The Metal Construction Association (MCA) awarded Tripartite House in Houston, Texasits 2016 Chairman’s Award for the Residential category.
Addressing the issues of urban infill, this home is set on a busy street in a transitional neighborhood. Located where a vacant apartment complex stood, this house is part of a grouping of new homes that reinserts life into the neighborhood. Three stacked layers divide the public and private realms of the home into a strata of functional zones responding to the occupant’s needs. The first floor extends outward engaging views through floor-to-ceiling glass in the public realm and embracing connections to the community and greenspace. The second floor utilizes solid forms with zinc-clad cantilevered areas, which cloak the intimate spaces within. The third floor captures rooftop space into a breezy sky filled zone where occupants enjoy the evening above the fray. By stacking these layers, the home allows greater openness and visual connection on the first floor while maintaining privacy on the levels above.
“It’s a very elegant arrangement of residential spaces with a lot of light and interesting uses of metal,” said MCA judge Mark Dewalt, AIA, Principal, Valerio Dewalt Train Associates, Chicago, Illinois.
“I think the use of different textures, many of which are metal, provide a really nice composition,” said Mark Horton/Architecture, San Francisco, California.
The home is anticipated to receive LEED platinum status though use of sustainable materials, including the zinc façade. Energy minded features were also employed including high performance insulation and AC system, low flow plumbing, and hydrophilic nanocoating with self-cleaning properties. Rainwater is harvested to meet the site’s entire irrigation demand and an expandable solar array is designed to offer future energy independence.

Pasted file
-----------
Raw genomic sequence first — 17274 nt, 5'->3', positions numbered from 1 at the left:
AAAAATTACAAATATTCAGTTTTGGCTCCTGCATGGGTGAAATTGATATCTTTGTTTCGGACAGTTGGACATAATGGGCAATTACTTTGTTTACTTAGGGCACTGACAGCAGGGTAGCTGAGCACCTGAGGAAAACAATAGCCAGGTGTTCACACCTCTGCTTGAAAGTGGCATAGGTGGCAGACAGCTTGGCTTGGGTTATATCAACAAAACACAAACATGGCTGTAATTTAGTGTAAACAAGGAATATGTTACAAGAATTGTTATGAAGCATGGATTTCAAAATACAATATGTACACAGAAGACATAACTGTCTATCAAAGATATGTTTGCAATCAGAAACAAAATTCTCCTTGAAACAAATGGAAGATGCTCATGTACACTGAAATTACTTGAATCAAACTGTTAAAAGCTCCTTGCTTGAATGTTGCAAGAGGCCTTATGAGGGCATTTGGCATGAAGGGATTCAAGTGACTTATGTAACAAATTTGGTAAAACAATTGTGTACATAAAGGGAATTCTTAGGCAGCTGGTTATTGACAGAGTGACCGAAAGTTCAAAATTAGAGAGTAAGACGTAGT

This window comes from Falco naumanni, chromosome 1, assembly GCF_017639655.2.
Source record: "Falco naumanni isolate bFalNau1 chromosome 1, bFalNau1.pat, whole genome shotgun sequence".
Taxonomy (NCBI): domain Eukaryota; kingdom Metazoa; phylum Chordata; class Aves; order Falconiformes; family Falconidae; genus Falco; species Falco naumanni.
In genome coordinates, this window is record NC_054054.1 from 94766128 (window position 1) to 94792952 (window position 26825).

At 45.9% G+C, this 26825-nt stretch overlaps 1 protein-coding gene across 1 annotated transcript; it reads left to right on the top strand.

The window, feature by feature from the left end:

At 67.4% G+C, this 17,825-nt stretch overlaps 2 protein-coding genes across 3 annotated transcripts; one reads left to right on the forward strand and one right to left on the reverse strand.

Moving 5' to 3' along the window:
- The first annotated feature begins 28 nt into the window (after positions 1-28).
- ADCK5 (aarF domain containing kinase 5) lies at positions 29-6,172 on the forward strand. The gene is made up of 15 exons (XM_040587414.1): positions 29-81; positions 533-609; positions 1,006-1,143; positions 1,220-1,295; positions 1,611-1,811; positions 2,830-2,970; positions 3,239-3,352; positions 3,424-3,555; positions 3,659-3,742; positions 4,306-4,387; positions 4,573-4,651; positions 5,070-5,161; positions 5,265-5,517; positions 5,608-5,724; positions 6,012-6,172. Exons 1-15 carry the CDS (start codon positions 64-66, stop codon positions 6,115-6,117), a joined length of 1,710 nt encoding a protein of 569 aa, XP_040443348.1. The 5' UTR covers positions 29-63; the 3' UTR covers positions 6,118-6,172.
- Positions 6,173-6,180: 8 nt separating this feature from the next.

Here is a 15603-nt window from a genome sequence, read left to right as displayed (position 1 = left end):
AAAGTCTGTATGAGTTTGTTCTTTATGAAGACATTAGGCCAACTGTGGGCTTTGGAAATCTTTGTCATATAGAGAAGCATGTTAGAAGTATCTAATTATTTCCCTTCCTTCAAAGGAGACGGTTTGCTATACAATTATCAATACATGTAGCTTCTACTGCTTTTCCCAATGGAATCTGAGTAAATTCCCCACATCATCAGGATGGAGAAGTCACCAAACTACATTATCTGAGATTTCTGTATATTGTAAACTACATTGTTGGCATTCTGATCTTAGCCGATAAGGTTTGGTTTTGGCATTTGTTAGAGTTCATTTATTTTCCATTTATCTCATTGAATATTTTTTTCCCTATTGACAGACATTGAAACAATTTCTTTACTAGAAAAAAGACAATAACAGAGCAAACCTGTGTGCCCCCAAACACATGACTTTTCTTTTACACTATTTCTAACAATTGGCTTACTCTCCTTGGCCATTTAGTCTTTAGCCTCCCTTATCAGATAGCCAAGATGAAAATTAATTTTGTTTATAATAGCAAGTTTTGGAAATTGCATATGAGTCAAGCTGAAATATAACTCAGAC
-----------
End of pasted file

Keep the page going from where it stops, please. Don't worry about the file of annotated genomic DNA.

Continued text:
Natural metals helped achieve the project goals of authenticity, quality, and sustainability. Zinc enhanced the modern lines of the home on the façade, creating a durable, maintenance-free, sustainable surface. Zinc also provided more depth and richness in appearance than other materials. Carbon steel, used on the interior though exposed beams and stair structure, expresses the structural logic to the home, relating to the goal of authenticity. As a cradle-to-cradle material, carbon steel also helped achieve the sustainability goals. Weathering steel in the landscape was used to define space without becoming a fence. The beams, made with recyclable content, glow dramatically in the afternoon sun. Completely recyclable clear anodized aluminum was used as panels on the interior, which helped achieved the desired aesthetic, clean lines, and feeling of quality and authenticity in the home. Throughout the project, natural metals enhance the authenticity, quality, and sustainability of the home while enriching the overall experience.
Building Owners: Rame Hruska and Russell Hruska
MCA Member Manufacturer: Umicore Building Products USA, Inc.
Architect: Rame Hruska, AIA and Russell Hruska, AIA
Contractor: Intexure Design Build
Metal Installer: Ideal Roofing
Metal Fabricator: Ideal Roofing